I had an upper left molar tooth extracted last month; I suspect my cribriform plate was broken, can this cause Anosmia?

Question:

I had an upper left molar tooth extracted last month. The extraction was painful, for more than 20 min. The dentist pushed my head, pulled and twisted the molar. I had a sinus perforation which later was confirmed through a dental x-ray (not panoramic or whole head). I was visibly swollen, after the lidocaine wore off, I had a debilitating head ache (only left side) for many days and on two consecutive mornings after the extraction, a very watery yellowish liquid suddenly ran through my left nostril, when I bent my head forward. On the second occasion, I collected it on a paper and it formed a pinkish center with a yellow ring around it. The handkerchief did not stiffen, and I have a serious suspicion the leak might have been a sudden CSF leak (CSF Rhinorrhea) due to the blunt trauma on my head.

I suspect my cribriform plate was broken, as I had a very sharp pain in the whole bony area around my nose and left eye for many days. I also lost my sense of smell in my left nostril after the sinus perforation and tooth extraction. My sense of smell was perfect before, if not even too much sharp. Nowhere I could find corroboration on the fact that Anosmia can be caused by sinus perforation – something which my dentist claims is normal. On the contrary, I found many scientific reviews which state that Anosmia can be due to damage of the olfactory nerve and after a CSF leak through the eustachian tube, caused by fracture of the cribriform plate or petrous bone (if the fistula is in the middle ear). I also had  very strong headache on the left temporal bone, just above the ear…

Please can someone tell me whether my anosmia is going to be permanent?

One month already, and whether I might have had the CSF leak due to the blunt trauma of the tooth extraction and sinus perforation? The liquid did not resemble any mucus, it was watery and sudden gush. I am still waiting for the day where a surgery will be done to close the sinus communication via cutting and stitching on my gums (it will be after 3 weeks).

Is anosmia typical for sinus perforation?

I have a burning sensation in the base of my left nostril and a feeling of excessive dryness. For a week or so I started having a mucous liquid running down to my throat, I am sure that this is from the sinus, however, and not a CSF leak which may have resorted on its own after several days.

Thank you very much for reading this.
I appreciate your time and help!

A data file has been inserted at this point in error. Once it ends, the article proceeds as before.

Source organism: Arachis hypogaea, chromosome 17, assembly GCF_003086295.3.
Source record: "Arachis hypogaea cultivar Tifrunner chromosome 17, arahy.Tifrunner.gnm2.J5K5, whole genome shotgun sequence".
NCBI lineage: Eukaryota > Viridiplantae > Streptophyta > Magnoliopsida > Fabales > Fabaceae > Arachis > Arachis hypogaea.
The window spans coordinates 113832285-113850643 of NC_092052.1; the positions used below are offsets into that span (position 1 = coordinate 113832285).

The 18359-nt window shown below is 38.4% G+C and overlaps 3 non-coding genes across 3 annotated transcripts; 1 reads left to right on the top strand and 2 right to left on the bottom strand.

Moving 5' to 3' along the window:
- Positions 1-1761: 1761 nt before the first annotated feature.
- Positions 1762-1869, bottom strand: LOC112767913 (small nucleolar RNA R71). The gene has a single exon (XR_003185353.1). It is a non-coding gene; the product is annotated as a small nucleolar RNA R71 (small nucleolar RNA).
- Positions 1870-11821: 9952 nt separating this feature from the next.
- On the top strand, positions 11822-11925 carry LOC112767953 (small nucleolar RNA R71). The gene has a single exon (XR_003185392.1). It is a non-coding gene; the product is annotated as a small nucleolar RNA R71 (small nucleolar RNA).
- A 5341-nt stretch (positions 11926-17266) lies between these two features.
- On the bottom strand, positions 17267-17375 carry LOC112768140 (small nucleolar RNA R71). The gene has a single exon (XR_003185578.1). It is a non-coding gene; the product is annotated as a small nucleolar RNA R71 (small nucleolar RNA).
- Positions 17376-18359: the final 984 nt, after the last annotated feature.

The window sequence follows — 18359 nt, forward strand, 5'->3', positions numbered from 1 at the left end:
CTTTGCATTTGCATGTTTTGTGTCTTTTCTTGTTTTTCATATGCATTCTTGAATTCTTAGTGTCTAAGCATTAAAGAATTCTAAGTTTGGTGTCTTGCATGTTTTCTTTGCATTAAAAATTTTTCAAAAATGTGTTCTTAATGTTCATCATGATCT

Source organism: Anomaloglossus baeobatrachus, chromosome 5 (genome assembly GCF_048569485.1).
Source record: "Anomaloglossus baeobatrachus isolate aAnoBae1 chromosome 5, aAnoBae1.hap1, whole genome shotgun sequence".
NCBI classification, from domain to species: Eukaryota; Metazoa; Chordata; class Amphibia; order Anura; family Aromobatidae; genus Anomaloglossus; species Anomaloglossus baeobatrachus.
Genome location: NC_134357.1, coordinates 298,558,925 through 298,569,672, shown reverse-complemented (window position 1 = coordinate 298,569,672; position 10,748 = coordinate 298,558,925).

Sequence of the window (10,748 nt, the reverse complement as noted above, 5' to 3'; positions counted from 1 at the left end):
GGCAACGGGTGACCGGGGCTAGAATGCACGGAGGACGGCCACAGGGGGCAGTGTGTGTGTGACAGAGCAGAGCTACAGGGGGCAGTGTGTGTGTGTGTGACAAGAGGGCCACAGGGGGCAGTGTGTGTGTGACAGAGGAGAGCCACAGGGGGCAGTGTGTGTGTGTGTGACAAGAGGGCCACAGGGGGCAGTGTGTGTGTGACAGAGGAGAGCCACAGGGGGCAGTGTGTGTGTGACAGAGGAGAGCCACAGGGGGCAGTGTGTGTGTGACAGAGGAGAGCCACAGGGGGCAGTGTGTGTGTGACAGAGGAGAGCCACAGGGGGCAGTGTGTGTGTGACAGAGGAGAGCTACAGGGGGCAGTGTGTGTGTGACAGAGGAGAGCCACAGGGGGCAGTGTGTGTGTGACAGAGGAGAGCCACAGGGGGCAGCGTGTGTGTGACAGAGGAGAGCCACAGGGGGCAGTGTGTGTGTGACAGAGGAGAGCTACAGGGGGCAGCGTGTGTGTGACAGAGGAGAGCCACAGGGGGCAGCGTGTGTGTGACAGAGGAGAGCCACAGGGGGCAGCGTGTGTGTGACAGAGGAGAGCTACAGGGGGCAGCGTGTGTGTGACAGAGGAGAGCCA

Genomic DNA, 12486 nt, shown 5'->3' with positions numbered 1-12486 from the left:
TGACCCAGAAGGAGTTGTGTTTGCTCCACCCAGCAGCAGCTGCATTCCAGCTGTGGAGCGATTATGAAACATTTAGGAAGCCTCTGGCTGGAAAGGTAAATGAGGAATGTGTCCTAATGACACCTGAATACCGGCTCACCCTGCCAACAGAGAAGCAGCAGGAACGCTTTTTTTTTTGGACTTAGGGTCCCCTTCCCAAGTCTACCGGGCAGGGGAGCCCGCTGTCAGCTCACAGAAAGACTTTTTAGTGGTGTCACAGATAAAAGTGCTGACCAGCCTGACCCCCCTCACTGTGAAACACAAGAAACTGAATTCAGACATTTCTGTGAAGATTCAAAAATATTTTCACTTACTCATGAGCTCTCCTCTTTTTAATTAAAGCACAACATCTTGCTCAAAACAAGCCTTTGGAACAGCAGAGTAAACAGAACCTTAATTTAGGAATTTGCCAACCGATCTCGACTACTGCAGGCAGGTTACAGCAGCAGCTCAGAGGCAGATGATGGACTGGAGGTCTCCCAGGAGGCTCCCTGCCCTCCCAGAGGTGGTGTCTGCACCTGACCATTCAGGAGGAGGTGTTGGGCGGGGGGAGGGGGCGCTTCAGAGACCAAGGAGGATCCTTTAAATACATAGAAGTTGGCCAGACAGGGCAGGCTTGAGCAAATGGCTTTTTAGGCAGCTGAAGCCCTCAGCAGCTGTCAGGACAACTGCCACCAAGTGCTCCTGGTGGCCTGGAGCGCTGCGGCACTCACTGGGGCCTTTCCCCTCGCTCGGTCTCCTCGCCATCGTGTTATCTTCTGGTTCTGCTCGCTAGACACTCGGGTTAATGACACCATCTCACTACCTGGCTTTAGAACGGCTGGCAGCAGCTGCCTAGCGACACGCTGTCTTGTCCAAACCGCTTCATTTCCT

Kind Regards,

Answer:

Hi!

First of all, thank you for your question.  This obviously has been a difficult time for you.  I will try to answer your question(s) as best as possible, without having examined you.

It is not rare for someone to develop a sinus infection after an upper molar infection or extraction. The roots of the upper molars are very close to and sometimes in the maxillary sinus. The bacteria that  we have in our mouth can then spread into the sinus easily causing infection.  The bacteria of the oral cavity, in particular,  tend to be worse than those we have living normally in our nose and sinuses, and can cause quite significant infections.

It seems likely, that you had a sinus infection from your dental problem. This needs to be treated aggressively, with antibiotics based on a culture of your sinus discharge  and sometimes by drainage-  surgically or with a balloon sinuplasty (balloon dilating of the normal opening of the sinus – done in the office.

You can certainly have a temporary or even permanent loss of the sense of smell (Anosmia) from infection.  One needn’t postulate a break in the roof of the sinus (cribriform plate). Although your description of the mucous drainage is consistent with a leak of brain fluid (CSF); the best way to diagnose this would be to collect the fluid and to have it tested, Beta Transferin is used as a marker, even less likely would be a leak of fracture of the petrous apex (inner ear) as this usually will cause a hearing loss from fluid collecting in the middle ear, and will not often cause drainage through the nose.

Certainly, I would suggest CT scanning of the sinuses to make sure you do not have a persistent infection- and to look at the area where one could find a tear causing a leak of brain fluid into the nose.  I am not sure how a dental extraction could cause a fracture of the roof of the sinuses, however.

Lastly, one needs to find out the cause of your loss of smell to give you the best idea of how to treat this and whether the smell will return.

If there is a persistent infection of the sinuses, it certainly can cause  loss of smell and your sense of smell will usually (not always) return once the infection has resolved.

If you have a leak of brain fluid, (CSF Rhinorrhea) – that needs to be treated-

Traumatic anosmia-  loss of smell from head trauma- has a less favorable  outlook than other causes.

In any case- you should really be seen and evaluated by an Ear Nose and Throat doctor-  or sinus specialist (rhinologist) who deals with smell and taste problems to see what you should do next.

I hope this clears things up.

I would be happy to see you here at the NY Sinus Center to help as above.  We have significant experience with these issues.

Robert Pincus MD
Associate Professor Otolaryngology NY Medical College
Co-Director  NY Sinus Center

 

 

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